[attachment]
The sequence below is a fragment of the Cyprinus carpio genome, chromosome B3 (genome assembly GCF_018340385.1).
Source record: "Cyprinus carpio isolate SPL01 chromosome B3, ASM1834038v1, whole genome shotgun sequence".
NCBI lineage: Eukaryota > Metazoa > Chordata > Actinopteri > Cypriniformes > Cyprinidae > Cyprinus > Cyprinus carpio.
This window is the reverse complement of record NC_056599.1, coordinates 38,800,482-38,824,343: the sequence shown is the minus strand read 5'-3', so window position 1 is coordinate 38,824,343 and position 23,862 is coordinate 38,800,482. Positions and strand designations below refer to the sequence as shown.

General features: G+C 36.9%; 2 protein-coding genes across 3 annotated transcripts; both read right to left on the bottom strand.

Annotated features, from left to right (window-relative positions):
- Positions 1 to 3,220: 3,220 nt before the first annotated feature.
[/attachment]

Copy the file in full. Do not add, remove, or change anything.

The sequence below is a fragment of the Cyprinus carpio genome, chromosome B3 (genome assembly GCF_018340385.1).
Source record: "Cyprinus carpio isolate SPL01 chromosome B3, ASM1834038v1, whole genome shotgun sequence".
NCBI lineage: Eukaryota > Metazoa > Chordata > Actinopteri > Cypriniformes > Cyprinidae > Cyprinus > Cyprinus carpio.
This window is the reverse complement of record NC_056599.1, coordinates 38,800,482-38,824,343: the sequence shown is the minus strand read 5'-3', so window position 1 is coordinate 38,824,343 and position 23,862 is coordinate 38,800,482. Positions and strand designations below refer to the sequence as shown.

General features: G+C 36.9%; 2 protein-coding genes across 3 annotated transcripts; both read right to left on the bottom strand.

Annotated features, from left to right (window-relative positions):
- Positions 1 to 3,220: 3,220 nt before the first annotated feature.